It is Keith’s unique strength to bring together creativity research, depth psychology, the mythic perspective, and a deep sensitivity to drama—and to forge them into a new synthesis.  The fruit of these long years of work is a new book on writing and creativity, THE SOUL OF SCREENWRITING.  Keith’s breakthrough book for writers based on his seminars was published in 2008. His essays on myth, cinema, and creativity have appeared in numerous journals and books.

Mr. Cunningham’s renowned screenwriting seminars with his business partner expanded to Europe in 1989, then to Morocco, the Middle East, and beyond. Clients and sponsors have included the Bavaria Studios Munich, RAI Television Rome, and ARD/ZDF national television in Germany, among many others.

Along the way, he has developed TV series, and his own scripts for TV episodes and films that have been produced by RTL-TV and PRO-7 television in Germany.  Currently, he is co-creator, co-producer, and head writer of a TV series shot in Morocco L’Etranger, which will be premiered in 2010. He is at work on two screenplay projects in Germany that he is slated to direct, and another he is co-writing in Istanbul. Typically he has a half-dozen scripts in consultation at a given time.  Keith is still much sought after to run screenplay development programs in many lands, such as at the Royal Film Commission in Amman, Jordan, and the Fondation Cinema Liban in Beirut.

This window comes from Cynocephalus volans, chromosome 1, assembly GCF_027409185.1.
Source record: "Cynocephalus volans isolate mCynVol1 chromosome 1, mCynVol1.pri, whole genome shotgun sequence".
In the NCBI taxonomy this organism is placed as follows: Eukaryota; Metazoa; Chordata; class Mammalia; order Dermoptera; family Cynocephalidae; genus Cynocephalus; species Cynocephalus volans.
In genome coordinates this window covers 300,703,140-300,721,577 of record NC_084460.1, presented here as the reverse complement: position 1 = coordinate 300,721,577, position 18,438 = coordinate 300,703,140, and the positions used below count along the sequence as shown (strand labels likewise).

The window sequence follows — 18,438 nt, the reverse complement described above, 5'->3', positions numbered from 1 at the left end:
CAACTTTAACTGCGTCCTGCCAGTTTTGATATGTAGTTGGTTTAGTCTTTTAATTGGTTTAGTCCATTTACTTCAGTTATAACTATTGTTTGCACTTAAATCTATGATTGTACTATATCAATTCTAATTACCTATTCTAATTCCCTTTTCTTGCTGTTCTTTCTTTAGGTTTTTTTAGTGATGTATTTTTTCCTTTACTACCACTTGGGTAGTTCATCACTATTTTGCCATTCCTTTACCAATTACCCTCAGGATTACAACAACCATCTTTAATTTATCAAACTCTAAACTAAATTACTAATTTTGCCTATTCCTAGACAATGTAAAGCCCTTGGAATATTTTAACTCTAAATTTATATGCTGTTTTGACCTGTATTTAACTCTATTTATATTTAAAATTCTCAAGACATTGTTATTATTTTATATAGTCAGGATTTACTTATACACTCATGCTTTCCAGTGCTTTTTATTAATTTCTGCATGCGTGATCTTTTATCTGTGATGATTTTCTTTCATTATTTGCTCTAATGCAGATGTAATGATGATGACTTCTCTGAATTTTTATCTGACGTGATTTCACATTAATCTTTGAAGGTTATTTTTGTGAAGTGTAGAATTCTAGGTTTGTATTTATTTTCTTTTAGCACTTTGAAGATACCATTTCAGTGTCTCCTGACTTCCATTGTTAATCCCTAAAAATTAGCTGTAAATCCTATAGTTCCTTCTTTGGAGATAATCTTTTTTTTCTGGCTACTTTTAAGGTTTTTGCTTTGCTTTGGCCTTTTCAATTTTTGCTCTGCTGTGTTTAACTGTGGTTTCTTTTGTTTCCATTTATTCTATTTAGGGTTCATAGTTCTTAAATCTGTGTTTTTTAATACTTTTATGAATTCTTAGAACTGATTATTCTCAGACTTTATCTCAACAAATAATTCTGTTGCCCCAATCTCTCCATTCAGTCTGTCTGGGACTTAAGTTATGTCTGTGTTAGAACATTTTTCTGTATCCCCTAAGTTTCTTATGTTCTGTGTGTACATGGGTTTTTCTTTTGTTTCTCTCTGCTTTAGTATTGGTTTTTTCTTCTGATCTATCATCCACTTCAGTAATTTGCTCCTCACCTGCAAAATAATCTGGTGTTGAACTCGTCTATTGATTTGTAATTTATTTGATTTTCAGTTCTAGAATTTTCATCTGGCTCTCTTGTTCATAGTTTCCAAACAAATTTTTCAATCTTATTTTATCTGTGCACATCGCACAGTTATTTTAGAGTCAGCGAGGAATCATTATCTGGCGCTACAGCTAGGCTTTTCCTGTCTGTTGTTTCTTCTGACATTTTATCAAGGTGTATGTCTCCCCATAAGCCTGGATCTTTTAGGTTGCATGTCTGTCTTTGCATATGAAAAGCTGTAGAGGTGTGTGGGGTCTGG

Q: What was your favourite film as a kid?
A: When I was a child, most of the films I saw were not for children. The market—and the society—were not so segmented yet. So the most important films for me, the ones that hat the most impact, impressed me much more deeply than films for children. Among them I could name MOBY DICK, VERTIGO, THE BRIDGE OVER THE RIVER KWAI, THE SEARCHERS, NIGHT OF THE HUNTER, AROUND THE WORLD IN 80 DAYS, GIGI, and the occasional returns of FANTASIA.  On one level they were way over my head, but on another level these fine films made me aware of something more sublime in storytelling.  Our family got or first TV specifically in order to see a broadcast of ROMEO AND JULIET.  That, and CYRANO DE BERGERAC, impressed me very much. It was crystal clear to me as a 4 year old that there was no comparison between the level of those dramas and Bugs Bunny.  I regret that much of what is addressed to children today is so dumbed-down and patronizing.

Q: Who inspired you when you were starting out?

A: I was originally inspired by novelists.  As an adolescent, it was foreign movies that made me appreciate that a film could have its own vision, because they looked different and spoke a different visual language.  It made me more aware of the cinematic art. 2001 and SATYRICON especially come to mind.  Then, when I was in my freshman year at university I had a chance to see a retrospective of all of Bergman’s films, something like 20 films in a week.  That was the stimulus that pushed me toward making films.